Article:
Bradshaw, William (fl.1700) (DNB00)
|←Bradshaw, William (1571-1618)||Dictionary of National Biography, 1885-1900, Volume 06
Bradshaw, William (fl.1700)
|Bradshaw, William (1671-1732)→|
BRADSHAW, WILLIAM (fl. 1700), hack writer, was originally educated for the church. The eccentric bookseller John Dunton, from whom our only knowledge of him is derived, has left a flattering account of his abilities. ‘His genius was quite above the common order, and his style was incomparably fine. … He wrote for me the parable of the magpies, and many thousands of them sold.’ Bradshaw lived in poverty and debt, and under the additional burden of a melancholy temperament. Dunton's last experience of him was in connection with a literary project for which he furnished certain material equipments; possessed of these, Bradshaw disappeared. The passage in which Dunton records this transaction has all his characteristic naïveté, though it may be doubted whether, if Bradshaw lived to read it, he derived much satisfaction from the plenary dispensation which was granted him—'If Mr. Bradshaw be yet alive, I here declare to the world and to him that I freely forgive him what he owes both in money and books if he will only be so kind as to make me a visit.' Dunton believed Bradshaw to be the author of the 'Turkish Spy,' but this conjecture is negatived by counter claims supported on better authority (Gent. Mag. lvi. pt. i. p. 33; Nichols, Literary Anecdotes, i. 413; D'Israeli, Curiosities of Literature, 5th ed. ii. 134).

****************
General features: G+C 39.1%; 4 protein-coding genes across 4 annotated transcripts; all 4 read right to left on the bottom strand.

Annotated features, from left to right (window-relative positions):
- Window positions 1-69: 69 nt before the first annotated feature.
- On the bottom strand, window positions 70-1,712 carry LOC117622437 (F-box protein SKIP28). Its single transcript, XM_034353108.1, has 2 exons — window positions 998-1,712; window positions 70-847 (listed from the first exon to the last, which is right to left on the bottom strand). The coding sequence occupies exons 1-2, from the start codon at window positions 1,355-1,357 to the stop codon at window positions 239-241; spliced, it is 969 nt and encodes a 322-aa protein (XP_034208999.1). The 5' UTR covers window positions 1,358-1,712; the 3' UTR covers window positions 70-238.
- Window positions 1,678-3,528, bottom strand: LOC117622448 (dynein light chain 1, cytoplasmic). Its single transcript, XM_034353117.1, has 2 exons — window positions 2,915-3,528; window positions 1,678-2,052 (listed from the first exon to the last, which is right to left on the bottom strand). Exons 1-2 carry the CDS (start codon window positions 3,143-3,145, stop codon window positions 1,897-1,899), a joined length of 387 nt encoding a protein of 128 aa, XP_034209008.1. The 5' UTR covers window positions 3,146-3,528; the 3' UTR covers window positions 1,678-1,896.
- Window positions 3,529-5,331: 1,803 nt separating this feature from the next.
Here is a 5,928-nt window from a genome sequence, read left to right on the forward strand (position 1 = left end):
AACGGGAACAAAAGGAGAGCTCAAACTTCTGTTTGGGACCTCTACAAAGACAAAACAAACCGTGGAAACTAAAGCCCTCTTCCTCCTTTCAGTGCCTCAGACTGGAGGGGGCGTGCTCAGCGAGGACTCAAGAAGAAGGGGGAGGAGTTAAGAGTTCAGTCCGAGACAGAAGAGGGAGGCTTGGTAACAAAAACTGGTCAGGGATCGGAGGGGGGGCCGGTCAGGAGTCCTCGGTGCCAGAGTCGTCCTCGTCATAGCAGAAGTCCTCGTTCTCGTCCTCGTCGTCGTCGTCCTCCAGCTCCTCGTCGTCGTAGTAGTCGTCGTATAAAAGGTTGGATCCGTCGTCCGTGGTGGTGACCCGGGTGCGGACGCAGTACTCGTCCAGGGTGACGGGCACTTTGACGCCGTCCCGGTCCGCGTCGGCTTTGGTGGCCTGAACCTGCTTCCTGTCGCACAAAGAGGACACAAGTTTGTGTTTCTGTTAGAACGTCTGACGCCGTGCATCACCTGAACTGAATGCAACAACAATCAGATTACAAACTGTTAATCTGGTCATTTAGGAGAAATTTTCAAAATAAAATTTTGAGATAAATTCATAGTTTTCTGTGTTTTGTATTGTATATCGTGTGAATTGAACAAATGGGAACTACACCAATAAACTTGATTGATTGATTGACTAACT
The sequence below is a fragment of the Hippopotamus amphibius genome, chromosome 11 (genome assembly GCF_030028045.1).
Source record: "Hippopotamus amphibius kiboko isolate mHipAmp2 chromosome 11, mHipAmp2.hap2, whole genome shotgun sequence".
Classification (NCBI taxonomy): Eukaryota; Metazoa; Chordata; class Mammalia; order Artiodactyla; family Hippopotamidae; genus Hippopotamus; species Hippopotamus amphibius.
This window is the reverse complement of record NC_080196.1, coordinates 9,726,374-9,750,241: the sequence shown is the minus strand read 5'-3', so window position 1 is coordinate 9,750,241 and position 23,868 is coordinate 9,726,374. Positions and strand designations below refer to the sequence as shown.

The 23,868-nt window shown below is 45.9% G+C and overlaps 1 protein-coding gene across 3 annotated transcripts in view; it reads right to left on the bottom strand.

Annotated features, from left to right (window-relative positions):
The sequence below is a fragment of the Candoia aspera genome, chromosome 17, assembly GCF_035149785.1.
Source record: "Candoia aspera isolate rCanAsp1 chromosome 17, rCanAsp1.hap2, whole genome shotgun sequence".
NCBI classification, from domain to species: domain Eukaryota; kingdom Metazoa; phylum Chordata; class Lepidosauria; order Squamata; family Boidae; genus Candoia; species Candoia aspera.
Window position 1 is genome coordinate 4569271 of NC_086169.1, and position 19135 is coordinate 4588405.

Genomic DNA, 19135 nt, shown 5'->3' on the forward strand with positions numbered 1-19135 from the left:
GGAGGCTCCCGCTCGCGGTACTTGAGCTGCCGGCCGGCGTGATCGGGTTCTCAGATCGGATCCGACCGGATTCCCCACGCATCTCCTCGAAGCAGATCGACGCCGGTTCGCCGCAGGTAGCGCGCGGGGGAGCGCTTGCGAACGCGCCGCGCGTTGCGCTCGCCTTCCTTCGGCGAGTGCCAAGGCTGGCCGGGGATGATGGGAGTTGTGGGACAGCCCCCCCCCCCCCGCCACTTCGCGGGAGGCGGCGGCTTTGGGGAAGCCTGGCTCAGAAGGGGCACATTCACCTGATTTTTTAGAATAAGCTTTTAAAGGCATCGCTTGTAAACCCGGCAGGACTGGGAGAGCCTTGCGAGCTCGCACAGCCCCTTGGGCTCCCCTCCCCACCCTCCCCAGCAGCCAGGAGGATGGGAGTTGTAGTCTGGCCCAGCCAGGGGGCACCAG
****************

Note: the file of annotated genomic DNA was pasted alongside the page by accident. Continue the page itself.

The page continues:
[Life and Errors of John Dunton, 1705, ed. 1818.]